The normal tendency is for an activated nervous system to immediately trigger a reaction (ie – fight or flight). We move so quickly to action that we miss the actual sensation, the in-body experience of nervous system arousal. Slow the process down and notice it directly. Stay with the sensations.

An activated nervous system can be extremely uncomfortable. We instinctively want to be rid of this discomfort. This is why we reflexively lash out, shut down or distract ourselves. I’m asking you to practice not doing these things. Instead, simply notice the feeling of an activated nervous system, of anxiety, and stay with it, without doing anything about it, without trying to get relief. It’s hard, but it won’t kill you. Don’t move to step three until you’re intimate with the feeling, with the direct sensation.

Next, attend to it

Once you get used to what anxiety feels like in your body, once you can name the sensations an activated nervous system triggers (“Throat tight.” “Face hot.”) you can start attending to it. But don’t rush to this step. It’s important to build some capacity for discomfort before doing anything about it. Slowing down is key.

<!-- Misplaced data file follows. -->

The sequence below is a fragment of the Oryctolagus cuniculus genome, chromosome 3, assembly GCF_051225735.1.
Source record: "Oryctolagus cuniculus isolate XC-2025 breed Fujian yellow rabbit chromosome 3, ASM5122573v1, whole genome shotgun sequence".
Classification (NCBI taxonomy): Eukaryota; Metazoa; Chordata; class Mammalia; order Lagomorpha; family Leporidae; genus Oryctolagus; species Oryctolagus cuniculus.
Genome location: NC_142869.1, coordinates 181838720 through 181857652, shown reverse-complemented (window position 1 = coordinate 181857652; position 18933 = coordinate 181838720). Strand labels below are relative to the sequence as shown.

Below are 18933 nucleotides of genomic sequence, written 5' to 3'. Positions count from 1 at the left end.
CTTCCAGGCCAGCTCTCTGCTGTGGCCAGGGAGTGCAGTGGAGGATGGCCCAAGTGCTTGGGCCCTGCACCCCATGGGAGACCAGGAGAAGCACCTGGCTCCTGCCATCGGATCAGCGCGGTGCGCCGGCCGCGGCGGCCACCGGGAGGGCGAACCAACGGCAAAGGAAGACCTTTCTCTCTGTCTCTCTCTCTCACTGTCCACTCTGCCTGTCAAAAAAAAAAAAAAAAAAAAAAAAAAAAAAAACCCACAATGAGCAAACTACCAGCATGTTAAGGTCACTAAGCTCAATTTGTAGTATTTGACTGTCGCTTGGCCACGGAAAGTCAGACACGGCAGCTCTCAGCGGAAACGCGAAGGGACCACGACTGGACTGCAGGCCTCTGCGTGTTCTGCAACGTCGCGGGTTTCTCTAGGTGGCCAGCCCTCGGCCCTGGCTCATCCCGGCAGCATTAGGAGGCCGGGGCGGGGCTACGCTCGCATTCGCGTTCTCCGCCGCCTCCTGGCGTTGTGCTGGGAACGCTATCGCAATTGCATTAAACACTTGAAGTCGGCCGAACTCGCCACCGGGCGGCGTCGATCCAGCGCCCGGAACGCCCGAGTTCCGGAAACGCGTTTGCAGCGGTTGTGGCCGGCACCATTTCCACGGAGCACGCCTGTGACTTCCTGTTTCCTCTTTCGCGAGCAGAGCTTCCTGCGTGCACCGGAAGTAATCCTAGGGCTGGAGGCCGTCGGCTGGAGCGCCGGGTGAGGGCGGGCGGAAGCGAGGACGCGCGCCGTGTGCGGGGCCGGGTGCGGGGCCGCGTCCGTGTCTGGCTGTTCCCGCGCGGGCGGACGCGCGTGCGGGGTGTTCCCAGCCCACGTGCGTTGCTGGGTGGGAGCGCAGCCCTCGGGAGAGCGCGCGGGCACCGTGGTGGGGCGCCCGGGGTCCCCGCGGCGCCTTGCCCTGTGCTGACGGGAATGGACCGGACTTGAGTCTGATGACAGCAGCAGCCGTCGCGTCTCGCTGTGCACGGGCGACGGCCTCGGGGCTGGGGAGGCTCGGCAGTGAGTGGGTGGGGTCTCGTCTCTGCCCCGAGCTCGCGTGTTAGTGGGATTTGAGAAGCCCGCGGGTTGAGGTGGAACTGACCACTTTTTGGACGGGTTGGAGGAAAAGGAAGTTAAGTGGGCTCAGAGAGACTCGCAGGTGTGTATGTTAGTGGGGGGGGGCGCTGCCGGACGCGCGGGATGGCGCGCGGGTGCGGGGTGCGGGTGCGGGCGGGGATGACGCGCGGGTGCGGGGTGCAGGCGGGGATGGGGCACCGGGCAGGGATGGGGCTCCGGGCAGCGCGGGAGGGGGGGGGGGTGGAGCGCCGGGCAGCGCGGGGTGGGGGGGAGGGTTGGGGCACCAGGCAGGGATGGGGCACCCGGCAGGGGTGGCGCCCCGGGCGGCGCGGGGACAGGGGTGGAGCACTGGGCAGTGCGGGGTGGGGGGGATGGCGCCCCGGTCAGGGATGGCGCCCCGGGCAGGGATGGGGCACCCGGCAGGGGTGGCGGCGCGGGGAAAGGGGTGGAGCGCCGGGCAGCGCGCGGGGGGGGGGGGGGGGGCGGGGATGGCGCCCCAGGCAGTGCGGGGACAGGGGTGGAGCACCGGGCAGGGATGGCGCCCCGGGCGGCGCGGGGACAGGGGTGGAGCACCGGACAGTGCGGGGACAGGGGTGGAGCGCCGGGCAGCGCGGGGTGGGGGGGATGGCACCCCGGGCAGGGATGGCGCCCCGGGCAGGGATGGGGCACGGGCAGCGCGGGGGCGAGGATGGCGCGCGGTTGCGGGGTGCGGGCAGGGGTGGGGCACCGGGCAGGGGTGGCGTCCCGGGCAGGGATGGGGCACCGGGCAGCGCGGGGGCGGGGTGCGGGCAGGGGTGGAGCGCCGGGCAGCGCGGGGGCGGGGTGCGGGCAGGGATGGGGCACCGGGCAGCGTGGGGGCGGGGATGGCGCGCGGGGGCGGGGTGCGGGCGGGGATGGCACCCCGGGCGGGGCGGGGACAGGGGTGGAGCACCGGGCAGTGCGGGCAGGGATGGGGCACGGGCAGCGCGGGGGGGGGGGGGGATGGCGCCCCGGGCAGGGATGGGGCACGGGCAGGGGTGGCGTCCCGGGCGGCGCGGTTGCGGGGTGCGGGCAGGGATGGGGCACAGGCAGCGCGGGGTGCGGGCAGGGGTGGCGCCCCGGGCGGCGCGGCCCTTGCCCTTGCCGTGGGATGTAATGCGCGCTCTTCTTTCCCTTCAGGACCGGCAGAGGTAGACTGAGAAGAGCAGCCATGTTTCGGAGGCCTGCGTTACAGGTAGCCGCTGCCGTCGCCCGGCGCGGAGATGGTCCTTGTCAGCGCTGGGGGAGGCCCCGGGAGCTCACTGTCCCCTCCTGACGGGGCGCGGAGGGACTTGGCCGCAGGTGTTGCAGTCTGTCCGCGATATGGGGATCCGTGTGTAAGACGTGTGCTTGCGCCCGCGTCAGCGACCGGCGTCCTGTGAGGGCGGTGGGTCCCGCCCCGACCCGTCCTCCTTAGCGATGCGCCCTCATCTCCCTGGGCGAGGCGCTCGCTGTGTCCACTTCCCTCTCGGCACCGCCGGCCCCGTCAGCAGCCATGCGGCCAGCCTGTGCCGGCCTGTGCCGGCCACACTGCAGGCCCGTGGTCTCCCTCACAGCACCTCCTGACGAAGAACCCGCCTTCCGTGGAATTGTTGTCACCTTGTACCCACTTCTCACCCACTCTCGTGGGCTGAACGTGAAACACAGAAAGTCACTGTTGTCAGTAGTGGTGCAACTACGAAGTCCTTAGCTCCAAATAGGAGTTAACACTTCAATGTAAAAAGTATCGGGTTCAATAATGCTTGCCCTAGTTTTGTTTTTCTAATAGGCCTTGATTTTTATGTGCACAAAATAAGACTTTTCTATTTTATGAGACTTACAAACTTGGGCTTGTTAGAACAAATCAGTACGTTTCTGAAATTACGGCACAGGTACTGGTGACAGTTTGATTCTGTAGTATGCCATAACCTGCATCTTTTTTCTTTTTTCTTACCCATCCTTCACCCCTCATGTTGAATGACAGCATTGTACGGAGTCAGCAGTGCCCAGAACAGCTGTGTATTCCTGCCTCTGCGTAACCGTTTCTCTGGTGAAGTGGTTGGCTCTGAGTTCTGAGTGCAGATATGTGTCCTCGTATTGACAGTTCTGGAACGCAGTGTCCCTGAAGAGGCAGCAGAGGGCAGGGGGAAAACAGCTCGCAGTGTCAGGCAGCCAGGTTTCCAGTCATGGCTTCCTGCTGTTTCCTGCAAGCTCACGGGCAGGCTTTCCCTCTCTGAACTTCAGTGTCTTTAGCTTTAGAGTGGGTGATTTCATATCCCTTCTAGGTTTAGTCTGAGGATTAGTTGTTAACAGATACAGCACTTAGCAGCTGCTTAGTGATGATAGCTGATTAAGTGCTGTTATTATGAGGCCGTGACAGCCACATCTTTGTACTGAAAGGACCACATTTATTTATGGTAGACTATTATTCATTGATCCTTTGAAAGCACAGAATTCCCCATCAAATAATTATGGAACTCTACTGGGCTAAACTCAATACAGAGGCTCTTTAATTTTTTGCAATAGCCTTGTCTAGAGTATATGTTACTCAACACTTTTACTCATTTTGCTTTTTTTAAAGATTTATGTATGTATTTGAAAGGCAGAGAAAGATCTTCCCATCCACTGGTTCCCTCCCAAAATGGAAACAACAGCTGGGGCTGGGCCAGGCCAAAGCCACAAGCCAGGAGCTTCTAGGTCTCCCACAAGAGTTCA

When you feel ready, start relaxing your nervous system directly using conscious breathing. Throat tight? Breathe. Feel yourself sending relaxing, nourishing, healing breath to your throat. Face hot? Breathe. Send relaxing, nourishing, healing breath to your face. Breathe into the places that are tight, contracted, or fired up. Also, notice if you have an impulse toward movement. Perhaps your hands want to cradle your face or stroke your throat. Perhaps your hand floats to your chest. Go ahead and follow those impulses.

There’s nothing fancy about this. Don’t worry about doing it just right. What’s important is slowing down, breathing, and feeling the sensations directly – without flying into reaction, decision making or problem solving. If there are thoughts, just notice them. Then come back to the sensations and soothe yourself with breath and touch. This practice can be quite profound. Tears are not uncommon. Rage and other strong emotions can also show up.